Read more:

UNH offers Unpacking Whiteness workshop for faculty staff

An upcoming University of New Hampshire workshop will help faculty and staff in “examining” their “whiteness” and learn to create “a community that is racially just.”

On January 17, UNH is set to hold a training workshop for white faculty and staff members to teach “what white people can do about racism,” titling the event, “Unpacking Whiteness: A workshop on examining whiteness and focusing your work to end systemic racism.”

[RELATED: Feminist prof to teach class lamenting ‘American Whiteness’]

According to the event flyer, the workshop will ask such questions as, “What does it mean to be ‘white’ in our country today?” and “Do you sometimes feel uncomfortable in multiracial groups?”  

These examinations are meant to help individuals become “skilled allies” and “partners” with their “colleagues of color” in order to “advance equitable outcomes in [their] personal and professional lives.”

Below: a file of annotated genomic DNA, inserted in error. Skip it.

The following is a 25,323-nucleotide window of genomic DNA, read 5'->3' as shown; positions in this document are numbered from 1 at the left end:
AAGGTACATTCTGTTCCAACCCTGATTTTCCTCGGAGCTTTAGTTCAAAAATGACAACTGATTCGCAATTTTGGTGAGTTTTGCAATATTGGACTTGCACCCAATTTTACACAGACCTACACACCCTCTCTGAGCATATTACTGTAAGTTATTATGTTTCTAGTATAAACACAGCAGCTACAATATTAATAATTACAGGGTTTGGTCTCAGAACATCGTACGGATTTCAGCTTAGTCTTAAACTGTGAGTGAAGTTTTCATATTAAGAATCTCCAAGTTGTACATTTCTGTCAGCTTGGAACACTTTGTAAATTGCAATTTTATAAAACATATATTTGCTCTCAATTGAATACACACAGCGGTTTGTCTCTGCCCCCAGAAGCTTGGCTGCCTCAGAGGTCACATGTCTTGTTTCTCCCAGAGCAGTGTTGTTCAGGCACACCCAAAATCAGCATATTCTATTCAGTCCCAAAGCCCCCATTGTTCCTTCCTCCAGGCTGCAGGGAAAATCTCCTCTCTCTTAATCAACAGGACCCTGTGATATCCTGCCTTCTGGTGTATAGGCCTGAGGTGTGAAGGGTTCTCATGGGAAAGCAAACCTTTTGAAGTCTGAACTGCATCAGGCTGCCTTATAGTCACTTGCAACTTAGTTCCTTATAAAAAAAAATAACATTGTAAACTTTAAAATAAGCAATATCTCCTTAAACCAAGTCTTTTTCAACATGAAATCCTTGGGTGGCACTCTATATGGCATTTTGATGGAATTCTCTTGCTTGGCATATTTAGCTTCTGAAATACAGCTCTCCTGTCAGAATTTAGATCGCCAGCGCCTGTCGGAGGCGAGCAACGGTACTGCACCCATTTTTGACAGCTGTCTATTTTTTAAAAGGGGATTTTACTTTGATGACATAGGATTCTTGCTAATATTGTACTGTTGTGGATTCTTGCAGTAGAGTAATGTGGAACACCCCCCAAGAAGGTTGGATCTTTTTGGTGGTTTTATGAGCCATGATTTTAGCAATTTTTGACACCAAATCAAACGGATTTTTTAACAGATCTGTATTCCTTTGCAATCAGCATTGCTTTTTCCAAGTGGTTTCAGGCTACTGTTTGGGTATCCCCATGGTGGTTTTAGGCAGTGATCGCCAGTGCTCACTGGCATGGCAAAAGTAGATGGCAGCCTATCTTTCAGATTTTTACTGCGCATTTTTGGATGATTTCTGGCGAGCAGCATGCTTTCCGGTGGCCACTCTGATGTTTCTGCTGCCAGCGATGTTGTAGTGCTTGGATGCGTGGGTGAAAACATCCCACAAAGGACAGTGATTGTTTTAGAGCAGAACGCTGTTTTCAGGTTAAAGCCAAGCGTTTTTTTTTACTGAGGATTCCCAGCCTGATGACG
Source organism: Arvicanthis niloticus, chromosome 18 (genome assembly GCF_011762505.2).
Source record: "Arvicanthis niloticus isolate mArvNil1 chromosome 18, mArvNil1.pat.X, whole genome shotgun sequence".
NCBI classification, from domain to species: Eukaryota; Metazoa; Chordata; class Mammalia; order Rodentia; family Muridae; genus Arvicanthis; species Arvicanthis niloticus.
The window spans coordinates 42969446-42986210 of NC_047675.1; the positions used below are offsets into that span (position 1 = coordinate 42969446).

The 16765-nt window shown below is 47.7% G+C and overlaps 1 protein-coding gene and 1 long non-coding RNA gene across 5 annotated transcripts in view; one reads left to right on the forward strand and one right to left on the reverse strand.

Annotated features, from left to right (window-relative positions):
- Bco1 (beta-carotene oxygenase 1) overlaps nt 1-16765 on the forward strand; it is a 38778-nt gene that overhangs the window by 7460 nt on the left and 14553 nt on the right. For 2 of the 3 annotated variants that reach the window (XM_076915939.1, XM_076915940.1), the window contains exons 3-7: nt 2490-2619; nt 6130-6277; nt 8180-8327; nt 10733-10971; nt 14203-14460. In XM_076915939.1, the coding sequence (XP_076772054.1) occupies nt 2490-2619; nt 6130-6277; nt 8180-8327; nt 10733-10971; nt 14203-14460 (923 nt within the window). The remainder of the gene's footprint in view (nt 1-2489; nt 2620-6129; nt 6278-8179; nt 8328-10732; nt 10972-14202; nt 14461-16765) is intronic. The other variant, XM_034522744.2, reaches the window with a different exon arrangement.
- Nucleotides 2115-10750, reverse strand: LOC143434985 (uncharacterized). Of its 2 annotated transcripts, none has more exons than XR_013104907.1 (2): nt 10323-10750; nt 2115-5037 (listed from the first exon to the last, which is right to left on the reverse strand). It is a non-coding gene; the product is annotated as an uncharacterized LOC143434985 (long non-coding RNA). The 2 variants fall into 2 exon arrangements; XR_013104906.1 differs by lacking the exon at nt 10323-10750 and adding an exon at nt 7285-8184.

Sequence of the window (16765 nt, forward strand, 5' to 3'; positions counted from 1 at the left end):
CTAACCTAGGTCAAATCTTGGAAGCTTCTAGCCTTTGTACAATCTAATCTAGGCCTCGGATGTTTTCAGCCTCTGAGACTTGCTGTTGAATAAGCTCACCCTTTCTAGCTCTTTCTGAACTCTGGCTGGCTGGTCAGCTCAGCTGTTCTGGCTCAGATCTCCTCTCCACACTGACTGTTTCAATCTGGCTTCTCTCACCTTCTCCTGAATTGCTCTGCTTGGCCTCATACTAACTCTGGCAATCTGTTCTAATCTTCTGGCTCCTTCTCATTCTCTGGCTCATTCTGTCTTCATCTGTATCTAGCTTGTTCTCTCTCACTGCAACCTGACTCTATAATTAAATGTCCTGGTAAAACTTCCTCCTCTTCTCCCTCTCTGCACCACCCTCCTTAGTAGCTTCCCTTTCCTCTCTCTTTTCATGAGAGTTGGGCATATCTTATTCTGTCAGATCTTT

“Racism is not just about individual acts of meanness. It also includes those invisible systems that confer advantages on those people considered white while disadvantaging people of color,” the flyer elaborates. “These invisible systems have concrete results on the social, economic, and political health of our communities and nation.”

[RELATED: Profs say classroom ‘civility’ promotes ‘white racial power’]

Event facilitators Lu Ferrell and Michele Holt-Shannon told Campus Reform that the goal of the event is to help participants “gain a stronger sense of community and a feeling of empowerment in working towards racial justice and inclusivity on campus” by introducing them to subtle forms of racism.